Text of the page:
I’d bet money that you’ve seen an unfortunate, tomato-red Asian person afflicted with the “Asian Glow.” To most, “Asian Glow” is a superficial problem at worst, and a good conversation starter at best. But I hope to illuminate that recent scientific research has shown that Asian Glow is nowhere near as benign as I once thought. In fact, if you are someone who experiences this Alcohol Flush Reaction, I hope to convince you to lower your alcohol intake. Alcohol could be a no if you suffer from Asian Glow.

What Causes Asian Glow?

In short, an accumulation of acetaldehyde, a compound formed when the body processes alcohol, which is “highly toxic” and causes “adverse effects [to] predominate.” These effects include “increased skin temperature and facial flushing; increased heart and respiration rates; pounding or racing of the heart … lowered blood pressure; narrowing of the airways ... nausea; and headache.” Normally, acetaldehyde is broken down by the enzyme ALDH2, but “nearly 40% of East Asians inherit an inactive ALDH2*2 variant”. These unfortunate Asians, “representing approximately 8% of the population [of the world],” are affected by much more than superficial redness. Consider this: One Japanese study found that a group of Japanese Asian-glowers were more likely to report subjective feelings of intoxication than non-Asian-glowers who ingested alcohol.

Does Asian Glow Predispose You to Cancer?

Why should you worry if you have Asian Glow? According to Brooks et al., “Although clinicians and the East Asian public generally know about the alcohol flushing response... few are aware of the accumulating evidence that ALDH2-deficient individuals are at much higher risk of esophageal cancer (specifically squamous cell carcinoma).” What’s worse is that esophageal cancer is “one of the deadliest cancers worldwide, with five-year survival rates of 15.6% in the United States.”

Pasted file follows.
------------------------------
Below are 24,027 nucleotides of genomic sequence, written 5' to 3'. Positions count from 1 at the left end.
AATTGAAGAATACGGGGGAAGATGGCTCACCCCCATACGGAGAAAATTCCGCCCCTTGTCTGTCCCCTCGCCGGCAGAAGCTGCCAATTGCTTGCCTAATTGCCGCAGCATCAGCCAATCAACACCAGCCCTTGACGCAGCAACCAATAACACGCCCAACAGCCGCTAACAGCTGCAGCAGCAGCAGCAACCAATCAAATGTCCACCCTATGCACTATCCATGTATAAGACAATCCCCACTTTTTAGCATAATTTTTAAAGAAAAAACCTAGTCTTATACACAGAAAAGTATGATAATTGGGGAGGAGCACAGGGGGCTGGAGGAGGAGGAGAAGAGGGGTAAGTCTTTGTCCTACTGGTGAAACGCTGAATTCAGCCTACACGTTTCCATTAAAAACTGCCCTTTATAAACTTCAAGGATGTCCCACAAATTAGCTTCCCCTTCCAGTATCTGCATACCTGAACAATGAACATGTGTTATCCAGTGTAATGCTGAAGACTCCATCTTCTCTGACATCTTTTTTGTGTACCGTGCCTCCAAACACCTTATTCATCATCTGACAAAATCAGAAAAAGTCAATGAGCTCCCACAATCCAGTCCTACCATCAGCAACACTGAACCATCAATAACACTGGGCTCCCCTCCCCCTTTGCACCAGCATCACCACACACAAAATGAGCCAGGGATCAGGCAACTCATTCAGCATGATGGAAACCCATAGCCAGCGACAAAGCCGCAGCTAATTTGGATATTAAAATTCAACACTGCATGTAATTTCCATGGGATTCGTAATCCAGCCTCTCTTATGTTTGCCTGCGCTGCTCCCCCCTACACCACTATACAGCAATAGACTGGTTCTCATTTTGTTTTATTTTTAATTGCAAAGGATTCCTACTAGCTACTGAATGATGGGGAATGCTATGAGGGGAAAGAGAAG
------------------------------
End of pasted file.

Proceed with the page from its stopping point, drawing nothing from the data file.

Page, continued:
But how great is the risk, really? Could it be nothing to worry about? Most studies say no:

  • One study found that low-ALDH2 individuals have a 12 times higher risk for upper aerodigestive tract cancers than those with normal ALDH2 function.

  • Jin et al. found that inheriting the faulty ALDH2 variant “presents a significant risk factor for hepatocarcinogenesis,” suggesting an even greater human public health hazard than previously appreciated.” (Note that this study was written in 2015.)

  • “Case-control studies of various Japanese drinking populations (23–28) and Chinese alcoholics (29) have consistently demonstrated that the inactive ALDH2 encoded by the ALDH2*1/2*2 genotype is a strong risk factor for esophageal cancer,” according to Yokoyama and Omori.

Take this stuff with a grain of salt — admittedly, there wasn’t a whole lot of recent research on the subject to sift through. But even if these studies linking low-ALDH2 (and thus Asian Glow) to esophageal cancer are flukes, it’s apparent that being able to break down what the International Agency for Research on Cancer calls a “Group 1 Carcinogen” may be harmful to the body. So, Asian Glowers, please proceed with caution.

Alex Hwang is a freshman from Jones College at Rice University.


  1. Quertemont, E., & Didone, V. Role of acetaldehyde in mediating the pharmacological and behavioral effects of alcohol. Alcohol Research & Health: The Journal of the National Institute on Alcohol Abuse & Alcoholism 2006. 29.

  2. Brooks, P. J., Enoch, M. A., Goldman, D., Li, T. K., & Yokoyama, A. The alcohol flushing response: an unrecognized risk factor for esophageal cancer from alcohol consumption. PLoS Med 2009, 6.

  3. Jin, S., Chen, J., Chen, L., Histen, G., Lin, Z., Gross, S., ... & Cang, Y. ALDH2 (E487K) mutation increases protein turnover and promotes murine hepatocarcinogenesis. Proceedings of the National Academy of Sciences 2015, 112, 9088-9093.

  4. Fujita, G., & Nishida, Y. Effect of a small dose of alcohol on driving-related behavior of Japanese who self-reported facial flush and nonflushing. Perceptual and motor skills 2009, 109, 651-653.

  5. Yokoyama, A., Kato, H., Yokoyama, T., Tsujinaka, T., Muto, M., Omori, T., ... & Yoshimizu, H. Genetic polymorphisms of alcohol and aldehyde dehydrogenases and glutathione S-transferase M1 and drinking, smoking, and diet in Japanese men with esophageal squamous cell carcinoma. Carcinogenesis 2002, 23, 1851-1859.

  6. Wikipedia. International agency for research on cancer. https://en.wikipedia.org/wiki/International_Agency_for_Research_on_Cancer#IARC_categories (Accessed 11/17/15), part of Wikipedia.